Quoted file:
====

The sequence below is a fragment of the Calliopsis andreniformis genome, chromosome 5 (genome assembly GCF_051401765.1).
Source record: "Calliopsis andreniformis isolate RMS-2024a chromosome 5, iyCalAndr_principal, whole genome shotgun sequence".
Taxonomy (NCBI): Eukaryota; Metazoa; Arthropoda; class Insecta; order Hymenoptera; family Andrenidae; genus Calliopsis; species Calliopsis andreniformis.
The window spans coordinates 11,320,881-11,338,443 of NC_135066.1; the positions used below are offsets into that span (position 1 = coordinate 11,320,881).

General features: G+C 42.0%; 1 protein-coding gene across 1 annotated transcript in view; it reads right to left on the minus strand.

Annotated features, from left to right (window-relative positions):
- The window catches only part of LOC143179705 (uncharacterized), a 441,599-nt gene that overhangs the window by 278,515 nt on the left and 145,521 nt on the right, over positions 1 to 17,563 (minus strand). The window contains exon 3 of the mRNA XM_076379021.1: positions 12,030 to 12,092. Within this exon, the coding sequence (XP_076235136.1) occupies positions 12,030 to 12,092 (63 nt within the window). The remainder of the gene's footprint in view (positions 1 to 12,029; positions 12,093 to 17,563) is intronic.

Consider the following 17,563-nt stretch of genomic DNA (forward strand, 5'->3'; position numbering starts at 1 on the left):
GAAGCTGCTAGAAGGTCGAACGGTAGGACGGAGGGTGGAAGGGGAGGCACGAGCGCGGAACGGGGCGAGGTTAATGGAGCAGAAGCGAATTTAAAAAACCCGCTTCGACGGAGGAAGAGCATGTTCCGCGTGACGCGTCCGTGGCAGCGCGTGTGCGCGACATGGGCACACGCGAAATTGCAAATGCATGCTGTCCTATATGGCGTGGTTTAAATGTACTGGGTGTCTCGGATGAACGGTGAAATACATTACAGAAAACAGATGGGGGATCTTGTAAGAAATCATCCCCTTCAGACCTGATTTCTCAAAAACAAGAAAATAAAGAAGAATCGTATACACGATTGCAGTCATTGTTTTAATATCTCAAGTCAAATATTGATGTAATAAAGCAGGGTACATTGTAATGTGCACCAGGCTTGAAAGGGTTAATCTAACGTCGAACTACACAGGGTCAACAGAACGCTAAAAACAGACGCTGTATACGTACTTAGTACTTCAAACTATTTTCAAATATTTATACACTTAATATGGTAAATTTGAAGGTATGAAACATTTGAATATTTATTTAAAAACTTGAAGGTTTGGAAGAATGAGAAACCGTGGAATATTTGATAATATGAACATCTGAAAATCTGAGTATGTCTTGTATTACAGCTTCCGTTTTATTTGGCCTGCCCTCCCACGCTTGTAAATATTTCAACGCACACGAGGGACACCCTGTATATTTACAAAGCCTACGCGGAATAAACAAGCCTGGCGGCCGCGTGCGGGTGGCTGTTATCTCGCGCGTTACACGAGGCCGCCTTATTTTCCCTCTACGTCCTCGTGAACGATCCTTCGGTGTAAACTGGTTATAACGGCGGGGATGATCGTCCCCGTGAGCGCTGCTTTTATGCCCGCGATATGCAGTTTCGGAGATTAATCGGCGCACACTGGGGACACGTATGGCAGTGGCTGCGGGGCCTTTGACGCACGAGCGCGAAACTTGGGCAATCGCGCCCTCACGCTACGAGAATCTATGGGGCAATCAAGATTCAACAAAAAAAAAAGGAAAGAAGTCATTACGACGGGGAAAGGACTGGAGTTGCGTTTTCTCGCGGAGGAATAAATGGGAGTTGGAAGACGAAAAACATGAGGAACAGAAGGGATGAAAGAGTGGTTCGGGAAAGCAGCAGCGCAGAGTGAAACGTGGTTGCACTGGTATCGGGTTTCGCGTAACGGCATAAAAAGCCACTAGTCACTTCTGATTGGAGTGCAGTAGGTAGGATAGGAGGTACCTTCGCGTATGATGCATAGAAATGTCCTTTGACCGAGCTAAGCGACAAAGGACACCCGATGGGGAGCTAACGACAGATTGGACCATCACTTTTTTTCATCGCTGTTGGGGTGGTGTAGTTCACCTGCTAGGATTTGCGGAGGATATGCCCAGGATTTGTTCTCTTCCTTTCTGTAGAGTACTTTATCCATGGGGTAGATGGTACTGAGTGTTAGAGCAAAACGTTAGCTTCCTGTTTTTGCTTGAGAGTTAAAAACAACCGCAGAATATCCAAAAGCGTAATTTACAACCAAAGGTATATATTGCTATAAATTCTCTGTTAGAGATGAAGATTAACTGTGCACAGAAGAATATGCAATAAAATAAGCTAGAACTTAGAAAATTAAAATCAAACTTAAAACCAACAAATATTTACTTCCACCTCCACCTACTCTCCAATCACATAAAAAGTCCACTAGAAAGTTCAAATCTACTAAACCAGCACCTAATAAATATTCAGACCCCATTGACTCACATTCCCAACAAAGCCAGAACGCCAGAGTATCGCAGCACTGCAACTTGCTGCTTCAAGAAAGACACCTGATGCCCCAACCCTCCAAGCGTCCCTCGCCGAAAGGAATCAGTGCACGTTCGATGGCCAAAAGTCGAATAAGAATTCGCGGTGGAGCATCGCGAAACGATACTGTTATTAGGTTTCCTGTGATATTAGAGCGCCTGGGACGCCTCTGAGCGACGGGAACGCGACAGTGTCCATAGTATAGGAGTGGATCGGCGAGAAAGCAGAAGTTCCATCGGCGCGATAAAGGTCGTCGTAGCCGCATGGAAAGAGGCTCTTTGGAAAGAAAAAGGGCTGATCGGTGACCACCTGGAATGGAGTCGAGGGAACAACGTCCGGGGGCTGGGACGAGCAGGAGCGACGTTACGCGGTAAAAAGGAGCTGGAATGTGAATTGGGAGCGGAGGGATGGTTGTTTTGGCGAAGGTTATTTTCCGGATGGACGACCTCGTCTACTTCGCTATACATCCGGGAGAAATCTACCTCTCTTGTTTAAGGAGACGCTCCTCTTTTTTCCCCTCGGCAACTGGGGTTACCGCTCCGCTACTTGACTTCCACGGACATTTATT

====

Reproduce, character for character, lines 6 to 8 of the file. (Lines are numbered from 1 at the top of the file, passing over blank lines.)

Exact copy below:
Annotated features, from left to right (window-relative positions):
- The window catches only part of LOC143179705 (uncharacterized), a 441,599-nt gene that overhangs the window by 278,515 nt on the left and 145,521 nt on the right, over positions 1 to 17,563 (minus strand). The window contains exon 3 of the mRNA XM_076379021.1: positions 12,030 to 12,092. Within this exon, the coding sequence (XP_076235136.1) occupies positions 12,030 to 12,092 (63 nt within the window). The remainder of the gene's footprint in view (positions 1 to 12,029; positions 12,093 to 17,563) is intronic.

Consider the following 17,563-nt stretch of genomic DNA (forward strand, 5'->3'; position numbering starts at 1 on the left):